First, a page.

Yeah I don't disagree with you, I think Discover Savings is definitely a solid choice. Good customer service and trust also go a long way and outweighs a measly .05 difference. Not to mention Discover is a US company and is more reputable and has been around longer than some of these new banks offering 1%+. However, some people's main goal is to find the highest yield savings account, and there are some banks that offer like 1.05% some even more with stipulations.

You may want to look into investing in a mutual fund, if you feel that you have excess in your savings account. Well managed mutual funds are generally safe investments and a good ROI.

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CarefulBuilder14
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Re: Rainy day fund

Postby CarefulBuilder14 » Sun Sep 18, 2016 1:39 pm

InCreditWeTrust wrote:Yeah I don't disagree with you, I think Discover Savings is definitely a solid choice. Good customer service and trust also go a long way and outweighs a measly .05 difference. Not to mention Discover is a US company and is more reputable and has been around longer than some of these new banks offering 1%+. However, some people's main goal is to find the highest yield savings account, and there are some banks that offer like 1.05% some even more with stipulations.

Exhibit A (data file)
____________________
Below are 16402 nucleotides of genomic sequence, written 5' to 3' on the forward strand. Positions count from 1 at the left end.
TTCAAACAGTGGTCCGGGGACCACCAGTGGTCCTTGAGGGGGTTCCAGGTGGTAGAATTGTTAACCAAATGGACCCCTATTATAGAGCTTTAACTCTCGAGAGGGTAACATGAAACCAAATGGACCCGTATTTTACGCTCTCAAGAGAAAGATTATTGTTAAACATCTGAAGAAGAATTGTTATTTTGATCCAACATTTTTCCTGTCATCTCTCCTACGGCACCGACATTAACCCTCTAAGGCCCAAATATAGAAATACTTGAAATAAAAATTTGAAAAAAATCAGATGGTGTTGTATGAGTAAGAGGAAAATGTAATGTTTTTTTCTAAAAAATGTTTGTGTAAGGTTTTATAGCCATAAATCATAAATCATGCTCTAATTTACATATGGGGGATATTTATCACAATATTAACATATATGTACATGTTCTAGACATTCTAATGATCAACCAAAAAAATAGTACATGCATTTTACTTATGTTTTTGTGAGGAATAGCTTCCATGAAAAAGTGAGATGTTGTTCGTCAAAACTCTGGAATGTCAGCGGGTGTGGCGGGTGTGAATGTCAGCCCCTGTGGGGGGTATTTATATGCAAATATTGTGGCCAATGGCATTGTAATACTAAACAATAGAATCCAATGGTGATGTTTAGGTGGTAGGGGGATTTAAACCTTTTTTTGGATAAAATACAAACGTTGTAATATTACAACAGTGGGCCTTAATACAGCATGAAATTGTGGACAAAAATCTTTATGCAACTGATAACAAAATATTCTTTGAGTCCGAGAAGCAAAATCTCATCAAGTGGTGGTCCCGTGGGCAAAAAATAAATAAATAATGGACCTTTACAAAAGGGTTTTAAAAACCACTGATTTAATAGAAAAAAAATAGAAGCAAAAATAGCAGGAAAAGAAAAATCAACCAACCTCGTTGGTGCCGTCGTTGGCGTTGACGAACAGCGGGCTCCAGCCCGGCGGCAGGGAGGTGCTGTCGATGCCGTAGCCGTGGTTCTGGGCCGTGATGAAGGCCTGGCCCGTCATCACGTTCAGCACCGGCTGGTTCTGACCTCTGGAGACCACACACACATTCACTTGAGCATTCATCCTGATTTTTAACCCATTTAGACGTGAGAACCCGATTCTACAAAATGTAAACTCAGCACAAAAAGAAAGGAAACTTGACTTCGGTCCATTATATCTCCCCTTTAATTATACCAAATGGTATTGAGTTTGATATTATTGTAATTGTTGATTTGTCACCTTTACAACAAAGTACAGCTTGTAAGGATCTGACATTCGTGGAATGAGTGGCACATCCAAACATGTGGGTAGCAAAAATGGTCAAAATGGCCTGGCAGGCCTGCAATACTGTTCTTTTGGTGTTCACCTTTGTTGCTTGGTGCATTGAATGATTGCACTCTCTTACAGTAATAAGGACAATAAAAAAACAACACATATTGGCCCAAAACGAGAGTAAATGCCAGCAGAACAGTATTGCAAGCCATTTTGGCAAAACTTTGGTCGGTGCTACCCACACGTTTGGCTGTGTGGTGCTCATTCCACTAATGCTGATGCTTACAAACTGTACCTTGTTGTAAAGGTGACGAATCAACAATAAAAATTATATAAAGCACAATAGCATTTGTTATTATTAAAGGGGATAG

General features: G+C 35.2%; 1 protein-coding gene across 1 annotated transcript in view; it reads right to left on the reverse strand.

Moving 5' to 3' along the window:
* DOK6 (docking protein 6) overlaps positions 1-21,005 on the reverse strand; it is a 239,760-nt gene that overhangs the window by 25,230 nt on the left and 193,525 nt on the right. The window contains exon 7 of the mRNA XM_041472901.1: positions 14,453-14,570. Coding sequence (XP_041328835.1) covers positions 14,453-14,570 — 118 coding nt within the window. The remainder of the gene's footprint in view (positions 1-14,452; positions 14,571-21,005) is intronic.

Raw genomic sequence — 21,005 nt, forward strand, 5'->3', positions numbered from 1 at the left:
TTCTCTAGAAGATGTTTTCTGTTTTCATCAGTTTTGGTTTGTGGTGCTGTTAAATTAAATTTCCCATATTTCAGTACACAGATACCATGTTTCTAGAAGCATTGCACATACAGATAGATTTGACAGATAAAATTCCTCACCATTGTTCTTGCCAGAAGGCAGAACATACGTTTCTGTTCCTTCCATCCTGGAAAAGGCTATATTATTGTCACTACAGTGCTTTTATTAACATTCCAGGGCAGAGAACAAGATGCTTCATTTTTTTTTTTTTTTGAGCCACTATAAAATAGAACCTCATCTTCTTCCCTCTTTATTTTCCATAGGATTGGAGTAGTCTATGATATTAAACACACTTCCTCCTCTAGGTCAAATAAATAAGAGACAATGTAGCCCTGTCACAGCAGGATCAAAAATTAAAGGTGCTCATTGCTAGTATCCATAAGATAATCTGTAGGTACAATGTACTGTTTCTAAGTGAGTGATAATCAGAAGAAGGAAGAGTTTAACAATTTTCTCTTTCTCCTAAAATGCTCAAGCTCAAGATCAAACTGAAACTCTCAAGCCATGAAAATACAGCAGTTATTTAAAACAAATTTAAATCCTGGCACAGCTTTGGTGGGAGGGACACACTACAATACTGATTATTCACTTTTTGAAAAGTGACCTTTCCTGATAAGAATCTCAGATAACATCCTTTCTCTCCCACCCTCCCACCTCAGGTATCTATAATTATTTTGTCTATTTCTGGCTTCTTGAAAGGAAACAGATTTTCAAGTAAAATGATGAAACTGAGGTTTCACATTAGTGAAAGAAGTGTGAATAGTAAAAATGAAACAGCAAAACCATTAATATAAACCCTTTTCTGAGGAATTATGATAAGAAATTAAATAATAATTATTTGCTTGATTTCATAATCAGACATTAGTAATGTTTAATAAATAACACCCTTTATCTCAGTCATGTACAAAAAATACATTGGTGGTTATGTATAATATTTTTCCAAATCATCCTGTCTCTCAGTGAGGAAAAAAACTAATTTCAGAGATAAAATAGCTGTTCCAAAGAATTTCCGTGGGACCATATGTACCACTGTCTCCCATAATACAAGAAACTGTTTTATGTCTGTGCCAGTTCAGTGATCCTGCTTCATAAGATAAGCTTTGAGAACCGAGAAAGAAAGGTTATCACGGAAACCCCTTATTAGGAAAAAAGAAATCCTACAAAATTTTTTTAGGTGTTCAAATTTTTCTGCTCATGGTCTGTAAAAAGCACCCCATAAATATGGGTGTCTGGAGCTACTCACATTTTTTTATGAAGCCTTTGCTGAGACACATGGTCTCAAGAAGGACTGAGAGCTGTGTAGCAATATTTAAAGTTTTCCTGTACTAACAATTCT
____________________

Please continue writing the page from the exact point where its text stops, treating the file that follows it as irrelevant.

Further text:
You may want to look into investing in a mutual fund, if you feel that you have excess in your savings account. Well managed mutual funds are generally safe investments and a good ROI.

The stipulations can be pretty extreme. Some banks advertise 2% or more, but only pay that rate on up to maybe $10k in balances...and even then, only if you have direct deposit, a minimum balance, use their debit card 5 times a month, etc.

I favor index ETFs over traditional mutual funds as my "autopilot" investments, but be sure whatever money you put into either is truly excess to your liquid needs and that you understand the risks.

Context matters a lot if you're going to call mutual funds "generally safe investments [with] a good ROI"...even if you're diversified, if you buy at a market peak, it could potentially take 10, 20 (or more) years to break even in terms of inflation-adjusted purchasing power. I've held some investments for a decade, and most for 5+ years, but I'm very unusual in that respect. That's not typical investor behavior.
Wallet: Prestige CSP SchwabPlat Freedom It Hyatt SallieMae AAPlat
SD: Arrival BrooksBros BCE ED IHG
Letting new accounts cool off since May
Really not sure what I'll add next or when